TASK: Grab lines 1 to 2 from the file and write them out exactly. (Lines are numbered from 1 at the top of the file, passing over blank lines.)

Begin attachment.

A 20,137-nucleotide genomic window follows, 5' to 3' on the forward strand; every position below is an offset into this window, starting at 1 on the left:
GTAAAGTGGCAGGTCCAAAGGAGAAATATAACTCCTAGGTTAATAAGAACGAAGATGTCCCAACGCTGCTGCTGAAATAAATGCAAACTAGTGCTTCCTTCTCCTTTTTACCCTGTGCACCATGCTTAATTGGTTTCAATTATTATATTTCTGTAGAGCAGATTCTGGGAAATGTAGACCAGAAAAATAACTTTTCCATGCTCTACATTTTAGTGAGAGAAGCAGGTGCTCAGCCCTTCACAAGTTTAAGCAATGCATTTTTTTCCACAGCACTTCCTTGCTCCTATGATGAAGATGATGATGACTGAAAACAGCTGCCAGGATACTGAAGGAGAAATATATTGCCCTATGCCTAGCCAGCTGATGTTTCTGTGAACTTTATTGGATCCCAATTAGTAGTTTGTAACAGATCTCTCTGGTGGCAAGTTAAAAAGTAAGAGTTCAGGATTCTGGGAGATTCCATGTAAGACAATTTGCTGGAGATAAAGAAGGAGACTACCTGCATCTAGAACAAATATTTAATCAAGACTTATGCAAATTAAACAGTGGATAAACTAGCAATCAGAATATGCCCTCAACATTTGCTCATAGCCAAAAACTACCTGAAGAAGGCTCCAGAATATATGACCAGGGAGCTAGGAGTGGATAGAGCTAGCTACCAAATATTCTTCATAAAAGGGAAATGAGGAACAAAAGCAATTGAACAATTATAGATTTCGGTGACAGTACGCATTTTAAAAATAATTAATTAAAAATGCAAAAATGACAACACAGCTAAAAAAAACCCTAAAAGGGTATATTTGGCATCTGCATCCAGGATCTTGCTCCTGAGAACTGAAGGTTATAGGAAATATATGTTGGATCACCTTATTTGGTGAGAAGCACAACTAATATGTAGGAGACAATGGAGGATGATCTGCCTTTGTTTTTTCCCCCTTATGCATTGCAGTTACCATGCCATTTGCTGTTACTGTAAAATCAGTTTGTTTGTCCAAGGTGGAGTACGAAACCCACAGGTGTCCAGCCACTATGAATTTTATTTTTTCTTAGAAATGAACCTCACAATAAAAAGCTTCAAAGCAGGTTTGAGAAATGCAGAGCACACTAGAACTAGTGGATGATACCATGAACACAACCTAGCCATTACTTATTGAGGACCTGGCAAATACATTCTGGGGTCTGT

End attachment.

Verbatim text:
A 20,137-nucleotide genomic window follows, 5' to 3' on the forward strand; every position below is an offset into this window, starting at 1 on the left:
GTAAAGTGGCAGGTCCAAAGGAGAAATATAACTCCTAGGTTAATAAGAACGAAGATGTCCCAACGCTGCTGCTGAAATAAATGCAAACTAGTGCTTCCTTCTCCTTTTTACCCTGTGCACCATGCTTAATTGGTTTCAATTATTATATTTCTGTAGAGCAGATTCTGGGAAATGTAGACCAGAAAAATAACTTTTCCATGCTCTACATTTTAGTGAGAGAAGCAGGTGCTCAGCCCTTCACAAGTTTAAGCAATGCATTTTTTTCCACAGCACTTCCTTGCTCCTATGATGAAGATGATGATGACTGAAAACAGCTGCCAGGATACTGAAGGAGAAATATATTGCCCTATGCCTAGCCAGCTGATGTTTCTGTGAACTTTATTGGATCCCAATTAGTAGTTTGTAACAGATCTCTCTGGTGGCAAGTTAAAAAGTAAGAGTTCAGGATTCTGGGAGATTCCATGTAAGACAATTTGCTGGAGATAAAGAAGGAGACTACCTGCATCTAGAACAAATATTTAATCAAGACTTATGCAAATTAAACAGTGGATAAACTAGCAATCAGAATATGCCCTCAACATTTGCTCATAGCCAAAAACTACCTGAAGAAGGCTCCAGAATATATGACCAGGGAGCTAGGAGTGGATAGAGCTAGCTACCAAATATTCTTCATAAAAGGGAAATGAGGAACAAAAGCAATTGAACAATTATAGATTTCGGTGACAGTACGCATTTTAAAAATAATTAATTAAAAATGCAAAAATGACAACACAGCTAAAAAAAACCCTAAAAGGGTATATTTGGCATCTGCATCCAGGATCTTGCTCCTGAGAACTGAAGGTTATAGGAAATATATGTTGGATCACCTTATTTGGTGAGAAGCACAACTAATATGTAGGAGACAATGGAGGATGATCTGCCTTTGTTTTTTCCCCCTTATGCATTGCAGTTACCATGCCATTTGCTGTTACTGTAAAATCAGTTTGTTTGTCCAAGGTGGAGTACGAAACCCACAGGTGTCCAGCCACTATGAATTTTATTTTTTCTTAGAAATGAACCTCACAATAAAAAGCTTCAAAGCAGGTTTGAGAAATGCAGAGCACACTAGAACTAGTGGATGATACCATGAACACAACCTAGCCATTACTTATTGAGGACCTGGCAAATACATTCTGGGGTCTGT